Concussion Awareness

Spring sports are now in full swing! While at the last baseball and softball games I constantly heard folks yell “heads up” as fly balls are coming over the fence and it had me thinking that this week in the sports corner we should talk about concussions so HEADS UP!

Concussion awareness has become a hot topic over the last several years in the athletic world. Over the last 10 years, the Centers for Disease Control and Prevention (CDC) has worked to raise awareness of concussions among children and teens because they are more likely to get a concussion and take longer to recover when compared to adults.

Common symptoms include one or more of the following:

  • Headache

  • Confusion

  • Difficulty remembering or paying attention

  • Balance problems or dizziness

  • Feeling sluggish, hazy, foggy, or groggy

  • Feeling irritable, more emotional, or “down”

  • Nausea or vomiting

  • Bothered by light or noise

  • Double or blurry vision

  • Slowed reaction time

  • Sleep problems

  • Loss of consciousness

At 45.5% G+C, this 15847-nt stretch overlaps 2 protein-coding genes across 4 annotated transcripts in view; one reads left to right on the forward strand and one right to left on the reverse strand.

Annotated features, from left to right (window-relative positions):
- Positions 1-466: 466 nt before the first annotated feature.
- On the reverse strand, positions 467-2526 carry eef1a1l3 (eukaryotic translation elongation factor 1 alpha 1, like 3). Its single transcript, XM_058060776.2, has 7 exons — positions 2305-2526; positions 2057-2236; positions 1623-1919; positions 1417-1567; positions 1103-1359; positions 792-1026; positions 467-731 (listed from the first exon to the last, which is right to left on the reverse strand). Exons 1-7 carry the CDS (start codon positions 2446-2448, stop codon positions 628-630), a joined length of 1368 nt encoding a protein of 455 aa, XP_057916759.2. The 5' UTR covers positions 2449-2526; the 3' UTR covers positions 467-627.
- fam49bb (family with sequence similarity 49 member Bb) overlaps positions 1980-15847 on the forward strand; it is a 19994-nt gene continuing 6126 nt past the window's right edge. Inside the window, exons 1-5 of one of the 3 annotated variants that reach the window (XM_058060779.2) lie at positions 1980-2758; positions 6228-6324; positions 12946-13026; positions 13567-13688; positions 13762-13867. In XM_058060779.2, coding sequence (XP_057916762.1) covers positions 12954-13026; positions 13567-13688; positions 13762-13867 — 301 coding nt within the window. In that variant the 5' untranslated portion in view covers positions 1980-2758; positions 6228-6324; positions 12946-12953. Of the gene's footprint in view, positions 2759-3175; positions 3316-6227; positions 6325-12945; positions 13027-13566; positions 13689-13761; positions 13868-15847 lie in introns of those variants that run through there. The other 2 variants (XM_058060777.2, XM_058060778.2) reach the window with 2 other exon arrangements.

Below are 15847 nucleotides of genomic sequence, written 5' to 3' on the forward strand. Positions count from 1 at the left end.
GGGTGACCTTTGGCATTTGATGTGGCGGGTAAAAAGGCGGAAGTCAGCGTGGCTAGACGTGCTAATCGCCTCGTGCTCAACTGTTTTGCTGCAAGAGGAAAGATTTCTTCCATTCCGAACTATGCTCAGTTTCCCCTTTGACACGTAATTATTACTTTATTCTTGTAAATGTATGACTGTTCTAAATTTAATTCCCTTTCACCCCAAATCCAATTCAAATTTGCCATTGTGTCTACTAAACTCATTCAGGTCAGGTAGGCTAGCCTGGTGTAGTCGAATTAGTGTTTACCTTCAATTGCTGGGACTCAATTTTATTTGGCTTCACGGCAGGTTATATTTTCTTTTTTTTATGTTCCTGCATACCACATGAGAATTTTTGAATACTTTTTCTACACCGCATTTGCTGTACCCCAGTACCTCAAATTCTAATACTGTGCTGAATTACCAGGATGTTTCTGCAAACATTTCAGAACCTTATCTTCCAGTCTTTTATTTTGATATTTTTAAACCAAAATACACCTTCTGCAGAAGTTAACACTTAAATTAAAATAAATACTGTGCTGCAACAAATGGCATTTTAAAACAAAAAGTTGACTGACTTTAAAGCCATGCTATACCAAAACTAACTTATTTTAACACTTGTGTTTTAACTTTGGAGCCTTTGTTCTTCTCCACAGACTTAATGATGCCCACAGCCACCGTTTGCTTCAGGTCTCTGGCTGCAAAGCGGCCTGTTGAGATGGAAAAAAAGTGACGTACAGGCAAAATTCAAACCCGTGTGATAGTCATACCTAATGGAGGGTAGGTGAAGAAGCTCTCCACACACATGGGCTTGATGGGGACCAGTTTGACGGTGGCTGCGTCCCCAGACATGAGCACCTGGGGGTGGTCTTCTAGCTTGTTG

As administrators, coaches, players and parents we should all be aware of the signs and symptoms. If signs and symptoms occur we must act immediately. If you are diagnosed with a concussion by a physician it must be reported to the athletic director and the coach. Player safety is always the number one priority and after being diagnosed with a concussion there is a process that must be followed before the student-athlete can resume to full activity. You must first be cleared by a physician to start the return to play progression.

The complete process is outlined in this form from MSHSAA- https://www.mshsaa.org/resources/pdf/RTP.pdf

Information Source: https://www.uab.edu/medicine/tbi/newly-injured/questions-about-traumatic-brain-injury-tbi/what-is-important-to-know-about-youth-concussions-in-sports-and-play

 

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